“It’s the Frontier Conference—there aren’t any bye weeks,” said Robertson, who took over as Bulldog head coach this spring after serving as an assistant coach with Frontier Conference rivals Southern Oregon and Rocky Mountain College. 

“Eastern Oregon will be pretty amped up after their big win and waiting for us.”

EXTRA POINTS

*Montana Western substituted freshman Charlie Switzer for starting quarterback Tyler Hulse about halfway through the third quarter when Hulse suffered a concussion running for a first down.  Robertson said Hulse seemed symptom free on Monday, but will continue to be evaluated during the week, as will cornerback Scott Mundaniohl, who also suffered a concussion against Northern.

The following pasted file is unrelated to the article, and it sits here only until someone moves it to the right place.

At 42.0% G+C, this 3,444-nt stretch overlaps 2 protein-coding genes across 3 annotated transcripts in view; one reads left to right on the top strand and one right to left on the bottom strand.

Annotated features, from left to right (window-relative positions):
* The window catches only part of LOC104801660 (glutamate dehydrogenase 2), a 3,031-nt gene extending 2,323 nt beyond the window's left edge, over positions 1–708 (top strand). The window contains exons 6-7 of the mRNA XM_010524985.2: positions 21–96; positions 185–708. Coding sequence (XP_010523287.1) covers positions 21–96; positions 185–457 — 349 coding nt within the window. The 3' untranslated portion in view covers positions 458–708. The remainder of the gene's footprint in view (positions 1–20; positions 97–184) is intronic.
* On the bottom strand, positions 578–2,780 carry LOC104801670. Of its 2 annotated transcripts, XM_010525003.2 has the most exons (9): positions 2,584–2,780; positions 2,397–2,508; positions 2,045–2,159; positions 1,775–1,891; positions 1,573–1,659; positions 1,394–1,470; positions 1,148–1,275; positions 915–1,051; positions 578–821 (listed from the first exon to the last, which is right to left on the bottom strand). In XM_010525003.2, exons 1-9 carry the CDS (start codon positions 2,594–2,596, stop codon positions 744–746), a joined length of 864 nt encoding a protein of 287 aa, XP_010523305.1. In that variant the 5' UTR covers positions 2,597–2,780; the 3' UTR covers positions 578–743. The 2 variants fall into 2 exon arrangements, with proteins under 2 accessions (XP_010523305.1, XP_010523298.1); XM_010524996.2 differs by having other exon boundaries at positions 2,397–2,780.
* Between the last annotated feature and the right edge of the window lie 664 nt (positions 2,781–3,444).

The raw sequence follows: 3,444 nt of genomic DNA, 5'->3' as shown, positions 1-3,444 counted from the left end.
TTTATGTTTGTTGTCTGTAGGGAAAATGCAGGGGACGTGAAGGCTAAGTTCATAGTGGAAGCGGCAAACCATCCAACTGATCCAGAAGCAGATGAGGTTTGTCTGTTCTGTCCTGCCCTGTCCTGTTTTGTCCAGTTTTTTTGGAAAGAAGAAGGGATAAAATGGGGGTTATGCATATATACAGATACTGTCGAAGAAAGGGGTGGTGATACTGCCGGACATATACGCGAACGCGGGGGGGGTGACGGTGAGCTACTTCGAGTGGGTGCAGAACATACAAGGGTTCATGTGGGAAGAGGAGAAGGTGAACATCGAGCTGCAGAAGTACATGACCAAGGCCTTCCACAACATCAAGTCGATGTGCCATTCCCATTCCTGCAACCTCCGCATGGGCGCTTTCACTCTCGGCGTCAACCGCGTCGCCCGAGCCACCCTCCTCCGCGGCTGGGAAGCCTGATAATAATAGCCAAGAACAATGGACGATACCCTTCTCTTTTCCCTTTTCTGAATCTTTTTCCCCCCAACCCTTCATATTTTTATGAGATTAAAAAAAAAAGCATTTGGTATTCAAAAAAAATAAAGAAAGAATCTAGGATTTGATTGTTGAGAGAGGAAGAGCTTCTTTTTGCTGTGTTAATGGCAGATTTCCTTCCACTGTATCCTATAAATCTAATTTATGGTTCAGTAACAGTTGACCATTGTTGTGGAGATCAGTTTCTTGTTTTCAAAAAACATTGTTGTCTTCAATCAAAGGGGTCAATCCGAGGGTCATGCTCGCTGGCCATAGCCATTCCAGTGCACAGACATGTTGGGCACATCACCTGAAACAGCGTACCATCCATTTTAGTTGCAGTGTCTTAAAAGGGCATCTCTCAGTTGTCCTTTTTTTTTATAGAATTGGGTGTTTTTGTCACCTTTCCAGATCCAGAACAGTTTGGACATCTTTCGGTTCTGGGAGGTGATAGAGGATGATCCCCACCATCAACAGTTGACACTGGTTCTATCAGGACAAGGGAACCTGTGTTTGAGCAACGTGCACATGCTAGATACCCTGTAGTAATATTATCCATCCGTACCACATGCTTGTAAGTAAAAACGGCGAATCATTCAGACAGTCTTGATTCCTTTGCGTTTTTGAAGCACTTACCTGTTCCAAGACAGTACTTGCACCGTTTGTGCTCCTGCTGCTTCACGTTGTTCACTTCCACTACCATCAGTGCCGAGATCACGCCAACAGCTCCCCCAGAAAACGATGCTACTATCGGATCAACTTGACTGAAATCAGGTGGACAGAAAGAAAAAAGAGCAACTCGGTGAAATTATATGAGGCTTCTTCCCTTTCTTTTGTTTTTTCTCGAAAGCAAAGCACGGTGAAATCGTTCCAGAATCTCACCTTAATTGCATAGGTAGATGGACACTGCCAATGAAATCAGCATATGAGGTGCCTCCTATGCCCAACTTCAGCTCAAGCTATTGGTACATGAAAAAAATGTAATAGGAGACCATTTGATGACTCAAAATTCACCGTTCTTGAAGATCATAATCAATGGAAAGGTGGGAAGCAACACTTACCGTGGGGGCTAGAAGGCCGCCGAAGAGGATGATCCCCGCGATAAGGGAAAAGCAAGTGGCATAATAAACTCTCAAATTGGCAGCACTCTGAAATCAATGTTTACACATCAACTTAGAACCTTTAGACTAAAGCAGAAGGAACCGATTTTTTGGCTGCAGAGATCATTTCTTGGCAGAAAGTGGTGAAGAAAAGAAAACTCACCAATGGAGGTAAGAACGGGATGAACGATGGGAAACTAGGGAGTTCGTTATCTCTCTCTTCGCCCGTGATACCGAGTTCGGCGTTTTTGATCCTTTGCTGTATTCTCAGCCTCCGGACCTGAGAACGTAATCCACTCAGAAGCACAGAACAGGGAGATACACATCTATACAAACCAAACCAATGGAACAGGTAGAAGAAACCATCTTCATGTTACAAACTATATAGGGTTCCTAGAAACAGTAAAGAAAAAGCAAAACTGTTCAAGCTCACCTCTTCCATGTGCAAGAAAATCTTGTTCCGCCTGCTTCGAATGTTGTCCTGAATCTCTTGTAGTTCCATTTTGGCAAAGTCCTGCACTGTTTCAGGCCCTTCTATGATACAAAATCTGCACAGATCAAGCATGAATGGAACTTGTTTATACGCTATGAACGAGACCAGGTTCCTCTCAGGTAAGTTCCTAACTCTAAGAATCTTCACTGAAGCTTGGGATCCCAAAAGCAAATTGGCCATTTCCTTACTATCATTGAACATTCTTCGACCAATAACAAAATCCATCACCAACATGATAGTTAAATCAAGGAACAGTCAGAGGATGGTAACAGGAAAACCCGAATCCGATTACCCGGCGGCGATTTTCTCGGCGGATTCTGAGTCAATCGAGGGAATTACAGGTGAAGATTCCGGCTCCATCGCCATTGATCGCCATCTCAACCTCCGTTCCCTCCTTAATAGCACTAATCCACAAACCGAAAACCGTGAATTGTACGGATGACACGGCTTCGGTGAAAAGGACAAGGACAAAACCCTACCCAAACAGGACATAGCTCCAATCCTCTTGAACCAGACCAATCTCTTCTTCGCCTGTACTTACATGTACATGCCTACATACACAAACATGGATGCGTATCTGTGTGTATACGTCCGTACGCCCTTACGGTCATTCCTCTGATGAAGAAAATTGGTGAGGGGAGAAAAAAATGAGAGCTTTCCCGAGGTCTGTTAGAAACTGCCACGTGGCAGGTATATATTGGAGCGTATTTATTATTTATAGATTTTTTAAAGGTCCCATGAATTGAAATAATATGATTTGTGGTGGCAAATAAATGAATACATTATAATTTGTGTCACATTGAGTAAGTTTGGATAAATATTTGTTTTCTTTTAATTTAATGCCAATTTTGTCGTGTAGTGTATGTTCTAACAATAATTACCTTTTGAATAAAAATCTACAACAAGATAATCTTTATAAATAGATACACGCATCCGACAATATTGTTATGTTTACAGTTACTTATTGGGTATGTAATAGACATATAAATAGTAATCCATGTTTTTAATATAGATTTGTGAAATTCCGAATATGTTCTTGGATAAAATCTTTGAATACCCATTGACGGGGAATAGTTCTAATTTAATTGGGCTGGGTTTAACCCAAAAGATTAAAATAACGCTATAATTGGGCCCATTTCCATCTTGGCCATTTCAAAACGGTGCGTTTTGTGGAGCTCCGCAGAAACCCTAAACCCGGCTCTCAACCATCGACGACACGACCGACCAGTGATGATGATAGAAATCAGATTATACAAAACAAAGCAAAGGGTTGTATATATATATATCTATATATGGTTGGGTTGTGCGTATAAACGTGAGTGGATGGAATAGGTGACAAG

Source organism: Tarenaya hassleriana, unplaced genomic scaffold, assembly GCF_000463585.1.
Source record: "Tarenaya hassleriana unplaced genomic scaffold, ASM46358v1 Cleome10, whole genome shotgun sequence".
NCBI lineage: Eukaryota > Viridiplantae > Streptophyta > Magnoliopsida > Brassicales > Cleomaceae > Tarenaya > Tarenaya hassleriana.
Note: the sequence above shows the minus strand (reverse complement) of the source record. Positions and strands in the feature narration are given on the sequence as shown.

*Freshman Tyler Murray had 5 catches for 56 yards against MSU Northern to become the fourth different player to lead Western in receiving in the Bulldogs’ four games this season; none of the four (Murray, A.J. Smith, Tyler Bergen and Collin Sale) led Western in receiving for a game last season. “All of our receivers are capable,” said Robertson, “and credit to our quarterbacks for making their reads and spreading the ball around, instead of just locking in on one receiver.” 

*Both Western and Northern employed a rugby punting style in the second half, with their punters running a few paces to the right after receiving snaps, and then booting the ball with a side-winding leg motion. “And it didn’t work for either of us,” said Robertson, who saw Northern uncork a trio of punts that averaged 27.3 yards, while his  Western punters averaged 19.6 yards on 5 efforts.